It could have well been a perfectly innocuous photo-time for Shinzo Abe, Japan’s Prime Minister, had it not been for the painful number “731” on the jet plane that brought back memories of Japan’s atrocities to many nations worldwide. The potential of Abe’s deliberate purpose to rejuvenate Japan’s pride by showing approval for Unit 731 cannot be excluded, taking from his past likings of utilizing numbers to depict his political stance. In this particular case, whether he has been aware of it or not, Abe has killed the victims of Unit 731 and their families twice for the sake of his pride. Such speculations could be regarded as plain prejudice, misinterpretation, or an overly emotional reaction; yet it cannot be denied that some people have been hurt by his thoughtless (or thoughtful in the most extreme sense) action.
The point is not to show rage against or scowl at his inconsiderate action, but rather pity that the world is full of silent weapons. It seems that we have adjusted to the world and our positions too well in a highly organized and intentional manner, despite the constantly changing surroundings, that we have lost a sense of who we are as a whole; at the moment, we are strictly categorized into many groups and the numerous subgroups within. Some categories overlap, and some do not. Sometimes, we think it is only “normal” for us to attack people who belong to other categories to better or justify our own categories. Consequently, it is perhaps only normal for us to find ourselves in times of confusion. Categorization by nations, aside from giving us a feeling of unity and safety, seems to hold a different meaning now. In the aforementioned case of Abe, it cannot be blamed that he set his country as his priority (though it turned out that his love for nationalism failed to prove itself), but there was no need to trade it with agony and defamation of others in doing so. Oddly enough, Abe ended up defaming himself and his country.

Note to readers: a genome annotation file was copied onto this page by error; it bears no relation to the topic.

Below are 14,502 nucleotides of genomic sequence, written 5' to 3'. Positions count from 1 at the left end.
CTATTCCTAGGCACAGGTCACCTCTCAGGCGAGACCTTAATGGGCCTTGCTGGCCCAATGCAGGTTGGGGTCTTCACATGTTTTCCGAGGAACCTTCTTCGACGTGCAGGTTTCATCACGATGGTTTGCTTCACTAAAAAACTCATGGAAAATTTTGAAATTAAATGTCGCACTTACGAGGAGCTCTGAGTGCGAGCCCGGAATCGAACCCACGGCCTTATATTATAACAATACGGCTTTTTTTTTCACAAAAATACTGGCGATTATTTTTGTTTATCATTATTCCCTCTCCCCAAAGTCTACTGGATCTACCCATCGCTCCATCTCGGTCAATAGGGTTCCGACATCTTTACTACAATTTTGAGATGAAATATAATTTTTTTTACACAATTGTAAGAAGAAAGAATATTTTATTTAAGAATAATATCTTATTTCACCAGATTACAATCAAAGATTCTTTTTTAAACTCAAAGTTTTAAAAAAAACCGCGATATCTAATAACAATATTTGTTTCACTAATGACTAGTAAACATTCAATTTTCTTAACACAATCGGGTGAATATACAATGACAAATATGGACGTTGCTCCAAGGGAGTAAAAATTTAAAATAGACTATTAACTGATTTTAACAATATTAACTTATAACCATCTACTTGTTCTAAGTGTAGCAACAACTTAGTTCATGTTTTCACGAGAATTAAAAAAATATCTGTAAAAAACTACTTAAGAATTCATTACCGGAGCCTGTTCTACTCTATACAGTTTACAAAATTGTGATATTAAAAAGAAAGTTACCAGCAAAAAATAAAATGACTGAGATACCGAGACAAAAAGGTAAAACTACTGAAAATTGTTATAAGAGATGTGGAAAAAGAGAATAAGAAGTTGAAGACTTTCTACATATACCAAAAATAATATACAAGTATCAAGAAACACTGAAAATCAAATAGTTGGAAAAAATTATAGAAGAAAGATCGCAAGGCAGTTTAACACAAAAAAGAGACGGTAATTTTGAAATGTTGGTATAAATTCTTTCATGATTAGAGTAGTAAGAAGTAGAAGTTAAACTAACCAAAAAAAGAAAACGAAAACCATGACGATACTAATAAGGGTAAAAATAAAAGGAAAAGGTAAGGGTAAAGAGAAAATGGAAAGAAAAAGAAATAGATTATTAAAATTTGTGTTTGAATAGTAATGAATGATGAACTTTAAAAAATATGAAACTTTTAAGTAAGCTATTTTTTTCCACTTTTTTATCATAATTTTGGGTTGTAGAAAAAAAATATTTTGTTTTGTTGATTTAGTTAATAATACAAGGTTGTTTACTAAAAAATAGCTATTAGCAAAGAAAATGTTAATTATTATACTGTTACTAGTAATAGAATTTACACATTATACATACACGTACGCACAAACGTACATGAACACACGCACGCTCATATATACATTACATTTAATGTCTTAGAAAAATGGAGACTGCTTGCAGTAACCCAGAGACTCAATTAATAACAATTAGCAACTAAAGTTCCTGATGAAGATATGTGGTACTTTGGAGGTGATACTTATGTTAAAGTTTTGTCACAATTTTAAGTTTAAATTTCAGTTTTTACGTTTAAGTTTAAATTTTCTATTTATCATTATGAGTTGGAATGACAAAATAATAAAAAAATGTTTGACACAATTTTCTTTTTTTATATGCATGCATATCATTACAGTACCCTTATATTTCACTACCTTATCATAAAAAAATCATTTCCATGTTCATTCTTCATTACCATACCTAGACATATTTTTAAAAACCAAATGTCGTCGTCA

Victim mentality, self-pity, and too big of a pride seem to contribute to our offensive behavior. We happen to find ourselves in a constant and perhaps desperate need to continuously ridicule and criticize others to relieve anxiety, in the hopes of fulfilling our satisfaction and gaining a sense of security that we are on the right path. Though we think we know the cause of our actions and are thus quite sure of our actions, we often do not know the cause at all; they are often intuitive. Thus, the resulting actions easily bear the potential of hurting others and ourselves in the process. It is strange how we fail to doubt that we could be wrong about many things, and it is even stranger that many of us fail to recognize that we have also scarred others.
Looking back on Korean history, most of us reflect on the painful moments our nation went through, but tend to reflect less on the harms we put on other nations such as China and Vietnam. It could be partially due to our deeply embedded victim mentality as a nation. The fact that the majority of Korean history textbooks leave out the Manbo Mountain incident, where Korean peasants killed over 120 Chinese peasants in 1931, while emphasizing our suffering during the Japanese colonial era, depicts a carefully selected and biased history. Though our pride may not allow for admitting our wrongdoings (regardless of the fact many still argue that Japan is to be blamed for triggering the Manbo Mountain incident), the fact that we killed other humans cannot be justified. In times of confusion, instead of being driven by the pressure to react against whatever bothers us, it might be helpful to make a little bit of space between ourselves and the fast-paced world around us. A respectful space surely does no harm, as it can give us a space to breathe in the tightly packed and bustling world we are a part of.